The B.N.A. Act and the Near Banks: A Case Study in Federalism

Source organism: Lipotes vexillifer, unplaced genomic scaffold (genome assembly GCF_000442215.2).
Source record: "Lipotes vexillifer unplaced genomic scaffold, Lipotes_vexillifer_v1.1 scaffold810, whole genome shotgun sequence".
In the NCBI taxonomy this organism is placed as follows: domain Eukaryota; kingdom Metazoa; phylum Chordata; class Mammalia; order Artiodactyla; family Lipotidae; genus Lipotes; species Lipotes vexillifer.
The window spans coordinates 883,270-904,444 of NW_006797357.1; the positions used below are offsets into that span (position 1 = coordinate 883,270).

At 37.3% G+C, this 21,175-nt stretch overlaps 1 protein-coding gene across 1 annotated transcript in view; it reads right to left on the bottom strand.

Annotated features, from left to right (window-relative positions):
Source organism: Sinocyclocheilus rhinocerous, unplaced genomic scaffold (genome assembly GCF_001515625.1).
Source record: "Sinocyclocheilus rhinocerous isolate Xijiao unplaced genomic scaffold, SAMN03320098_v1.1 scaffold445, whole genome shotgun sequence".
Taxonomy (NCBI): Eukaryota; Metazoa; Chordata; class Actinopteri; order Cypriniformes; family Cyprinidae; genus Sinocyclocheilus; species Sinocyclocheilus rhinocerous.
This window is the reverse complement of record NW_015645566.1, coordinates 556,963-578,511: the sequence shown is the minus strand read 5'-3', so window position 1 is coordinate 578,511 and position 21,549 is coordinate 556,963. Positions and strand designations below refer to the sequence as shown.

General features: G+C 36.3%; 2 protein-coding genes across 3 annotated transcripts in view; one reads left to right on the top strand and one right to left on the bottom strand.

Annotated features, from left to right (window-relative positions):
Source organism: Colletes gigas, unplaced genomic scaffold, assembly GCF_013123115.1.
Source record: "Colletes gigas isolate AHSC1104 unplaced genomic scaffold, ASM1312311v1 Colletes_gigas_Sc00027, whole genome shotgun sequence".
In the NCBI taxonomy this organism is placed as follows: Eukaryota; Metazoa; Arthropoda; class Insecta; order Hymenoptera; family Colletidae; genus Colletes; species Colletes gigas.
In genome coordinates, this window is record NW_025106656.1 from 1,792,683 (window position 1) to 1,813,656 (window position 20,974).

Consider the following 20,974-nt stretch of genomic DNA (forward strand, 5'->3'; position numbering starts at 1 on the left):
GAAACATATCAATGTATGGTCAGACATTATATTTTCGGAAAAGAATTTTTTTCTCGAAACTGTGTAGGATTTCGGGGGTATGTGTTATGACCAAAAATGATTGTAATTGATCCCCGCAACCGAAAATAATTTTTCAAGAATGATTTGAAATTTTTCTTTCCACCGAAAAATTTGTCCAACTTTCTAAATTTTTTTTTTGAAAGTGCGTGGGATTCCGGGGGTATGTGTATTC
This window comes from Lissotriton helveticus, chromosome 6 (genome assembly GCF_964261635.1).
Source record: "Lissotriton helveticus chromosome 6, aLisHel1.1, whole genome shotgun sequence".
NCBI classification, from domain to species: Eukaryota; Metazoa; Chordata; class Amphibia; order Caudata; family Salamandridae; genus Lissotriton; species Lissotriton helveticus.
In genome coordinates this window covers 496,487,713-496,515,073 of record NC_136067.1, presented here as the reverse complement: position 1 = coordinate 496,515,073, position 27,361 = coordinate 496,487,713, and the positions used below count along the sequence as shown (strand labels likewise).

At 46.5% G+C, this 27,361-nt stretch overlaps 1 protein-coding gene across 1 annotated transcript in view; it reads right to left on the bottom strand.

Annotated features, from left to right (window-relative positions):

AbstractThe achievement of national economic goals through the management of our monetary system is a complex task. The regulation of banking is fundamental to that task and appropriately banking and the incorporation of banks have been placed within the exclusive legislative authority of the Parliament of Canada. However, the question of regulation does not end there as there exist numerous provincially incorporated entities whose functions correspond in varying degrees to those of chartered banks, but are neither called banks nor subject to federal legislative control. Professor McDonald attributes the escape of these institutions from federal influence, not to any confusion as to which level of government has authority to enact banking legislation but rather to the lack of "clear concept of the banking function". The author goes on to distinguish and examine the basic concepts of banking and assess the assistance which they may offer in clarifying the "banking function" for constitutional purposes. Through this analysis certain similarities or "common denominators" between the chartered banks and "near" banks are discovered. However, it is the lack of concrete distinctions between the two which leads Professor McDonald to call for the integration of "specialist" banks into national banking system. The present hybrid system of regulation of financial "intermediaries" is confusing, and in many cases inadequate. Further, the uncontrolled competition which it allows between chartered banks and the "near" banks may seriously hamper Canadian monetary policy.
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